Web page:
Kathy Freston on Her 'Quantum Wellness Cleanse'

I started doing cleanses more than twenty-five years ago because I wanted to lose weight, plain and simple. I hoped that taking a little break from my (over)eating routine might snap me out of unhealthy patterns. I started off by fasting every Monday, forgoing all food except a mixture of apple cider vinegar, honey, and water. After a while, I moved on to juice fasts, where for a few days or even a week at a time I would consume only juices made from fruits, carrots, spinach, celery, ginger, and other vegetables. At other times over the years I tried the various programs that were in vogue and that promised some sort of miracle. What I found was that fasting didn't work for me. I never experienced the promised weight loss or, if I did, it didn't last. In fact, whenever I would fast, my metabolism would slow way down and put my body on starvation alert. In other words, whatever calories I did ingest, my body would hang on to tightly because it wasn't so sure that more would be coming in.

For many people, these practices have their merits, and many are quite detoxifying and healing, but they didn't work for me. Plus, not eating made me anxious and I couldn't concentrate; all I could think about was what I would eat for that first "break-fast" meal.

The Quantum Wellness 21-Day Cleanse is nothing like those punishing fasts I tried. It is extremely simple and nutritionally sound. In fact, it is more a healthy way of living than it is a harsh or difficult discipline. It's about choosing foods that don't tax the body and make it work so hard; it's about taking a break but not about starving.

The more I studied and looked into the ancient practice of giving up certain foods for a designated period of time, the more I realized that fasting and cleansing are not only good for making physical improvements, but they can also be a pathway to greater clarity and even enlightenment. Many masters throughout the ages have forgone food for periods of time so that they might feel closer to Spirit and less attached to the pedestrian rites of this world. They would give up a number of things—perhaps just taking in the bare essentials— and go into a deep meditation or discourse with a teacher. Or, like Gandhi, they would give up eating as a way of making a strong and committed statement that would bring about changes in social conditions and a shift toward higher societal consciousness.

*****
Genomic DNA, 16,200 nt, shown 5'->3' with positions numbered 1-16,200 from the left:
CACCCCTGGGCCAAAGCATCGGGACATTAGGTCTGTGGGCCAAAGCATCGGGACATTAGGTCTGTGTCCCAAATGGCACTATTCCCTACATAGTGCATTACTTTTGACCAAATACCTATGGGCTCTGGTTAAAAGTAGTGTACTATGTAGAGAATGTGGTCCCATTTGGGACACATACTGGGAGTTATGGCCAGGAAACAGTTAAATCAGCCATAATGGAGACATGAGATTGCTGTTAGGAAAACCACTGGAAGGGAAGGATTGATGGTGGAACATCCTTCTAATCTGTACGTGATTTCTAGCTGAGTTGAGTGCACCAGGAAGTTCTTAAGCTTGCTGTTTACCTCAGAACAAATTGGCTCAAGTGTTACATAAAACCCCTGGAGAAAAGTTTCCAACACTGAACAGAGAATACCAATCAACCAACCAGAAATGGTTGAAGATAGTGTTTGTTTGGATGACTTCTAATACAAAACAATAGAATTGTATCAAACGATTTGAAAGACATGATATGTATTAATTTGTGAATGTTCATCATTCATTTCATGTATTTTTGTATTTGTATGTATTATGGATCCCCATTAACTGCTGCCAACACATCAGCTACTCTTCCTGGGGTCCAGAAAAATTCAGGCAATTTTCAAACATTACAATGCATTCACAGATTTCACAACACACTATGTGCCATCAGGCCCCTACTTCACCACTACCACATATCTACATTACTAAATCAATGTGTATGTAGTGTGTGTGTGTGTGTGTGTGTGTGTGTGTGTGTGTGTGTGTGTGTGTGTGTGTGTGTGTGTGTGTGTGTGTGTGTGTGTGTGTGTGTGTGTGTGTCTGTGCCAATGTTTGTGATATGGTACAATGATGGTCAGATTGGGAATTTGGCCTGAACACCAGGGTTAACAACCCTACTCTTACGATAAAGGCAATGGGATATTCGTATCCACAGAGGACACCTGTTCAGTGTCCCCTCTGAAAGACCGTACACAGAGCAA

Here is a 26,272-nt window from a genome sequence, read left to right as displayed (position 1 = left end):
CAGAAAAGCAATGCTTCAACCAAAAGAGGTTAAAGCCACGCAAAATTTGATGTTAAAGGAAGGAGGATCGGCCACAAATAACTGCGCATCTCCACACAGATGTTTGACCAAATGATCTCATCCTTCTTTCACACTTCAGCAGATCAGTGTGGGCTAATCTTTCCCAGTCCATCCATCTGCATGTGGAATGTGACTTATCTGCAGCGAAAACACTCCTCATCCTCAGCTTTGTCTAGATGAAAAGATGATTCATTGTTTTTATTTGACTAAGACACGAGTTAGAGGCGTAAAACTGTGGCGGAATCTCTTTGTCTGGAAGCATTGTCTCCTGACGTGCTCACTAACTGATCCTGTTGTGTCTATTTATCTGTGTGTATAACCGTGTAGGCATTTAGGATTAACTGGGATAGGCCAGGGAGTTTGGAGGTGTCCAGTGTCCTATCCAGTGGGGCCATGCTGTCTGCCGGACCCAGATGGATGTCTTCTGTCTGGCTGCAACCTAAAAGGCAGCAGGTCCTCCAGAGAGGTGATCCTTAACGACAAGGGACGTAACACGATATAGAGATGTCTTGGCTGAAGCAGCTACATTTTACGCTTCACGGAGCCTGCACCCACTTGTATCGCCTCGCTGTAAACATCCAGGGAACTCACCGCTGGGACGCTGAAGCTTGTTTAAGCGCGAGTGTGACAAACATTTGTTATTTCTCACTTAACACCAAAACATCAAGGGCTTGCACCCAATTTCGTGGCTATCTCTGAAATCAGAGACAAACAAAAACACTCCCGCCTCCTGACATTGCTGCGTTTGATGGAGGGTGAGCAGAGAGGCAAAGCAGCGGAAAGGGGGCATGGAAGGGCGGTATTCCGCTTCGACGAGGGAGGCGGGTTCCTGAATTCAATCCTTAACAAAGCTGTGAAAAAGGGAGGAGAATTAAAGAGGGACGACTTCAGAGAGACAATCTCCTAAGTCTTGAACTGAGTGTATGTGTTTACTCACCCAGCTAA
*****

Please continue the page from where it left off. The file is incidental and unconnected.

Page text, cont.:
The more I learned about fasting and cleansing traditions, the more I saw the wisdom in giving my body an occasional retreat so that I could break free from some of my lesser habits and cravings and the impulse for immediate gratification. From the early founders of Western medicine— Hippocrates, Galen, and Paracelsus—I learned that occasionally refraining from food was also a proven way to prevent and even cure disease. Even the great philosophers Plato, Socrates, and Pythagoras regularly gave up food (or certain foods) so that they could enhance and enliven their sense of physical well-being.

This cleanse is so simple and so powerful. For three weeks, you will refrain from eating what I call the "Big Five":
animal products

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